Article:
It has taken me some analysis of classic side dishes — especially the vegetarian ones — to realize why we tend to get so overwhelmed by Thanksgiving meal planning. We have over-complicated our vegetable dishes.
A green bean casserole or even a sweet potato gratin with marshmallows can be fussier than we realize. The heavy ingredients end up competing with the real taste and appearance of the vegetable.
The summer months, with their ever-flowing bounty of produce from my garden, have taught me to keep it simple, flavorful and fresh. This is also my mantra when I plan my Thanksgiving table.
I have wasted no time in playing around with the harvest table to give it my own personal stamp. This is an interactive process with my children, who like that our Thanksgiving table meshes the traditional with elements of Indian cooking, giving the holiday an Indian-American touch.
Spice up simple side dishes with not-so-simple flavors
My Thanksgiving table gets a nice touch of Indian flavor from all the fragrant spices and herbs at my disposal. I have also worked at simplifying dishes to create an assortment of sides that get done without much fuss — but with that nice boost of flavor.
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Whole fragrant spices, such as fennel or cinnamon, tart citrus flavors, and herbs such as sage and cilantro are easy and healthy. They add loads of flavor and pizzazz to that side dish without much effort.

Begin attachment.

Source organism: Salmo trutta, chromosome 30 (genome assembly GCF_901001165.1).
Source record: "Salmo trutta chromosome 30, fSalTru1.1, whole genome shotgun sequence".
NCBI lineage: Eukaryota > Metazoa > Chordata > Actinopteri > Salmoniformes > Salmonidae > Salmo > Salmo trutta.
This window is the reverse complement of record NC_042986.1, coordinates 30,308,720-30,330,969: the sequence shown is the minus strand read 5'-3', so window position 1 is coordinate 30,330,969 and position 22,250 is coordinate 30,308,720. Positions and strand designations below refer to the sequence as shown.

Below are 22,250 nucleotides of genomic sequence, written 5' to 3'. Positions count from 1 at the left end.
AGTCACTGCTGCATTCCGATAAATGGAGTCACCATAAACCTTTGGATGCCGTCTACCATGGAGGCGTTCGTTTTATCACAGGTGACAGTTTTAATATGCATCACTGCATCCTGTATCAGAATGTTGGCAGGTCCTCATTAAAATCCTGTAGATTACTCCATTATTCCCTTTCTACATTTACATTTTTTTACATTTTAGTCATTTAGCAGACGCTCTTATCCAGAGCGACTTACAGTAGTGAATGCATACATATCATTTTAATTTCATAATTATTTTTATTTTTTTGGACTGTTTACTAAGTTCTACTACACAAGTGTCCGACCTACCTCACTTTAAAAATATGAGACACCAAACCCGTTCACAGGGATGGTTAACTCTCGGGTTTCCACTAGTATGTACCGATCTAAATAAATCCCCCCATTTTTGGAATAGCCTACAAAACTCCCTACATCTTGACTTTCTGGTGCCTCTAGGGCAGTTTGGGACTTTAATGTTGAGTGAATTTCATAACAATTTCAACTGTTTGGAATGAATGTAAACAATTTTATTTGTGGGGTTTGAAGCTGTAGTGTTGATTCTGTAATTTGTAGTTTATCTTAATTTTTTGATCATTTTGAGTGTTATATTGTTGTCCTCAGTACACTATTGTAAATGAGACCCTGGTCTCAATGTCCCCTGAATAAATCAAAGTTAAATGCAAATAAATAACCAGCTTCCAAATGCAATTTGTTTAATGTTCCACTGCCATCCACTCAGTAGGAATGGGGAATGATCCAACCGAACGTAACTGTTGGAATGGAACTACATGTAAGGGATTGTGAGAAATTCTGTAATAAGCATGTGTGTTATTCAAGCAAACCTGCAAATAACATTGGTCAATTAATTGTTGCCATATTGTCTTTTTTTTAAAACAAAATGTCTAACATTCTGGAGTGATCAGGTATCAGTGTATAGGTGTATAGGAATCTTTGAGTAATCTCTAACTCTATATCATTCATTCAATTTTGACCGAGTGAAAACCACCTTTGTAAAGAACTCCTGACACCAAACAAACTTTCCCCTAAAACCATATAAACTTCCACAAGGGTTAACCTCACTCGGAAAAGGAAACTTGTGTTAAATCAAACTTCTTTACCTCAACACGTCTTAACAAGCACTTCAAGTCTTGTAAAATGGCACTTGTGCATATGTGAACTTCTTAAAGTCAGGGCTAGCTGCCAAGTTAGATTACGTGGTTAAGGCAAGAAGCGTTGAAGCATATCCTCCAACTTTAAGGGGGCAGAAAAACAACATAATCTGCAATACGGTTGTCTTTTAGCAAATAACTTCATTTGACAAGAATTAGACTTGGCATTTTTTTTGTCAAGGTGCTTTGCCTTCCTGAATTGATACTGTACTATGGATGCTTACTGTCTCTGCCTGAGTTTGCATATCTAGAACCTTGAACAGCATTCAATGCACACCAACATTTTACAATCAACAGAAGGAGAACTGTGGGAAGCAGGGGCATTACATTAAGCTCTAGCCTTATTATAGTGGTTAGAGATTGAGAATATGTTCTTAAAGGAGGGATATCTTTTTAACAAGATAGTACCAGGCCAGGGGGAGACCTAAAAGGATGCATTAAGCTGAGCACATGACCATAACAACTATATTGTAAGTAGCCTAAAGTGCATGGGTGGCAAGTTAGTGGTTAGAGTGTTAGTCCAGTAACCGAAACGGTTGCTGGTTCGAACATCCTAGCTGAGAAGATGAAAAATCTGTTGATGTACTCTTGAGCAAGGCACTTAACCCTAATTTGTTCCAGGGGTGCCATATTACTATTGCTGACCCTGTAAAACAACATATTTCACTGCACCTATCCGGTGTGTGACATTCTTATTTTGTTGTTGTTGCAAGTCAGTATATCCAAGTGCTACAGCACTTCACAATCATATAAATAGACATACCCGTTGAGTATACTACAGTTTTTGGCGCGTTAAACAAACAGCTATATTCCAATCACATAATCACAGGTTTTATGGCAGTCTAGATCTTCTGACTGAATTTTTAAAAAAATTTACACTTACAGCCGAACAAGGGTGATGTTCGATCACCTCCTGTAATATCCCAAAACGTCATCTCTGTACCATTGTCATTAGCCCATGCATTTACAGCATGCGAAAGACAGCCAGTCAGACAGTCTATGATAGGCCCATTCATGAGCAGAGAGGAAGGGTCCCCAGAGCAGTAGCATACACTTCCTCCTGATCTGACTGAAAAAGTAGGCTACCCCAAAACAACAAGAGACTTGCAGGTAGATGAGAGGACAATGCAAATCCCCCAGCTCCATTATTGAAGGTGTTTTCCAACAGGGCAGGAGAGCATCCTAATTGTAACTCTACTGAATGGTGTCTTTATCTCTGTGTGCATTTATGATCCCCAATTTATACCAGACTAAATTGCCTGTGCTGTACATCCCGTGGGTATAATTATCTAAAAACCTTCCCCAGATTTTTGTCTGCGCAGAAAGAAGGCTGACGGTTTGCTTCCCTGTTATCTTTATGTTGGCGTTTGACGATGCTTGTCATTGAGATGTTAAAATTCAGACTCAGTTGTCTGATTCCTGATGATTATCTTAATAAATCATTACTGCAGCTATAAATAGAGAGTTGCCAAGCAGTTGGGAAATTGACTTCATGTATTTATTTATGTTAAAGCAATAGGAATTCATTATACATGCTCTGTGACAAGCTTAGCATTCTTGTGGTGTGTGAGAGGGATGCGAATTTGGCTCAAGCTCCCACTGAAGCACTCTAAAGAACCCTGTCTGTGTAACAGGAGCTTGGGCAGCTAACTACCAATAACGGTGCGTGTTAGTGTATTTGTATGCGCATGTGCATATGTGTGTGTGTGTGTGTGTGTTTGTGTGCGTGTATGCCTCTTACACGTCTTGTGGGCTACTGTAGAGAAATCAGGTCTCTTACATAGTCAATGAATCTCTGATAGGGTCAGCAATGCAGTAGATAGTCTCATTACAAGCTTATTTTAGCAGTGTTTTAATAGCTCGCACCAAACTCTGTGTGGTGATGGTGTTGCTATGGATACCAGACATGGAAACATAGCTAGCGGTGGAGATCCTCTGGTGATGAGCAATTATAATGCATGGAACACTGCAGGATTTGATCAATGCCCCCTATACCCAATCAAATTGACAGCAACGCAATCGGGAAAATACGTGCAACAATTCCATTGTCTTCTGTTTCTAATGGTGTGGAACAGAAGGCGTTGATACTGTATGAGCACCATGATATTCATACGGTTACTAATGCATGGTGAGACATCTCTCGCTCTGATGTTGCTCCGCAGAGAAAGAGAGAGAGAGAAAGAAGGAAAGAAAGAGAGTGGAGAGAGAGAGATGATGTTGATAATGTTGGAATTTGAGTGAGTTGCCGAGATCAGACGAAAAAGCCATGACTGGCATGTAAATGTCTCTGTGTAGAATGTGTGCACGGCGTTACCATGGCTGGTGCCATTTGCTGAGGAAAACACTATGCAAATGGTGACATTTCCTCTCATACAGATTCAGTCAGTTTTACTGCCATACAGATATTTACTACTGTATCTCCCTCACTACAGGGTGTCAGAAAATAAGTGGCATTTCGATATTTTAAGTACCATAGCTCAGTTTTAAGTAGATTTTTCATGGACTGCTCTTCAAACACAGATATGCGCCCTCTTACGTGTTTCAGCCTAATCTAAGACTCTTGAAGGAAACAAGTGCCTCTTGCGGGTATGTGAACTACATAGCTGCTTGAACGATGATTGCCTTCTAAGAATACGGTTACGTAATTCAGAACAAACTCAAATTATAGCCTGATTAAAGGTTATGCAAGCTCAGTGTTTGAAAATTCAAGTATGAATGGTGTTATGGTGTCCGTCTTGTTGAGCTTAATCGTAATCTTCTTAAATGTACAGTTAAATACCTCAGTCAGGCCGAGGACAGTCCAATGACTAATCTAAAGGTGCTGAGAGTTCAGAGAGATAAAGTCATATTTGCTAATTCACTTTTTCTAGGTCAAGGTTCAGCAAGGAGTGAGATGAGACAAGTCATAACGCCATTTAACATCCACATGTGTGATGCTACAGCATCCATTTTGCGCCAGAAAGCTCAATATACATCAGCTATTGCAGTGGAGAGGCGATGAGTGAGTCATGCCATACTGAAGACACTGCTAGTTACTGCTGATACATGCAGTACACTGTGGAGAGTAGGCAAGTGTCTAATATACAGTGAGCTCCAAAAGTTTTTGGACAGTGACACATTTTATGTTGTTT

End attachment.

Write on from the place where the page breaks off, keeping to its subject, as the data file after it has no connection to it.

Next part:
The purpose of the side on the Thanksgiving table is to showcase the bounty of the year — or at least, of the harvest season — and add some flair and color. I try to do that with dishes that don’t take loads of extra time. That can mean a side of serrano-spiked macaroni and cheese, kale livened up with caramelized onions and cumin, roasted beets with a fresh sprinkle of lime and black salt, and variations of sweet potatoes and winter squashes.
Winter squashes and sweet potatoes are not uncommon to Indian (especially Bengali) harvest celebrations, so I feel right at home with them. They also have been created with the perfect color coding for Thanksgiving, when orange, red and golden hues dominate. Those colors balance out the greens on the table, and they are good for you.
The cooking technique that I often favor for Thanksgiving sides is to roast the vegetables, which works very well for the squashes and roots that abound in markets this time of year. You can pop in the vegetables right alongside the turkey. An added plus: Those vegetables can be prepped and assembled ahead of time and then cooked, just in time for dinner.
Simple sides make for a happy cook
Cooking can be enjoyed best when the cook does not get too worn out or overwhelmed in the process.
I am sharing two of my favorite harvest recipes with you here. Both feature minimal prep time and mostly unattended cooking time. Both can be made ahead of time — and reheated to serve on Thanksgiving Day.
The butternut squash recipe uses sage leaves that are still growing or available in abundance in East Coast gardens — including mine — along with a nice bouquet of flavors from panch phoron or the Bengali Five Spice Blend.